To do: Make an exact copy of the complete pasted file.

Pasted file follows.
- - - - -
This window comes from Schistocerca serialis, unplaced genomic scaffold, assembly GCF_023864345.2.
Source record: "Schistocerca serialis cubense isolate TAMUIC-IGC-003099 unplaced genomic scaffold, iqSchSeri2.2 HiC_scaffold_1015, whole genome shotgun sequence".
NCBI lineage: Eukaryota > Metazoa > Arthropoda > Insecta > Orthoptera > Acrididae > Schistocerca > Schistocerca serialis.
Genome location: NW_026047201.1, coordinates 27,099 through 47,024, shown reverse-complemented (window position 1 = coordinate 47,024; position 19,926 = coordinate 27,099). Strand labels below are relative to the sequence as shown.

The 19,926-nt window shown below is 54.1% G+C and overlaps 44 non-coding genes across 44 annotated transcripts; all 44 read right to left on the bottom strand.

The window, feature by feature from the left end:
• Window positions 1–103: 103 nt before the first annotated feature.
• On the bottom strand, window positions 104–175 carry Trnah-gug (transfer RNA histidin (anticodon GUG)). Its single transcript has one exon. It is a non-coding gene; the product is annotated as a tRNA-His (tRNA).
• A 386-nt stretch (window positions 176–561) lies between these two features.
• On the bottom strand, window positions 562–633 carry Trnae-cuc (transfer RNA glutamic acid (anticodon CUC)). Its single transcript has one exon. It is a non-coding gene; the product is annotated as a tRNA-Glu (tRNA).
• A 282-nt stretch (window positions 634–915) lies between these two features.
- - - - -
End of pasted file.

This window comes from Schistocerca serialis, unplaced genomic scaffold, assembly GCF_023864345.2.
Source record: "Schistocerca serialis cubense isolate TAMUIC-IGC-003099 unplaced genomic scaffold, iqSchSeri2.2 HiC_scaffold_1015, whole genome shotgun sequence".
NCBI lineage: Eukaryota > Metazoa > Arthropoda > Insecta > Orthoptera > Acrididae > Schistocerca > Schistocerca serialis.
Genome location: NW_026047201.1, coordinates 27,099 through 47,024, shown reverse-complemented (window position 1 = coordinate 47,024; position 19,926 = coordinate 27,099). Strand labels below are relative to the sequence as shown.

The 19,926-nt window shown below is 54.1% G+C and overlaps 44 non-coding genes across 44 annotated transcripts; all 44 read right to left on the bottom strand.

The window, feature by feature from the left end:
• Window positions 1–103: 103 nt before the first annotated feature.
• On the bottom strand, window positions 104–175 carry Trnah-gug (transfer RNA histidin (anticodon GUG)). Its single transcript has one exon. It is a non-coding gene; the product is annotated as a tRNA-His (tRNA).
• A 386-nt stretch (window positions 176–561) lies between these two features.
• On the bottom strand, window positions 562–633 carry Trnae-cuc (transfer RNA glutamic acid (anticodon CUC)). Its single transcript has one exon. It is a non-coding gene; the product is annotated as a tRNA-Glu (tRNA).
• A 282-nt stretch (window positions 634–915) lies between these two features.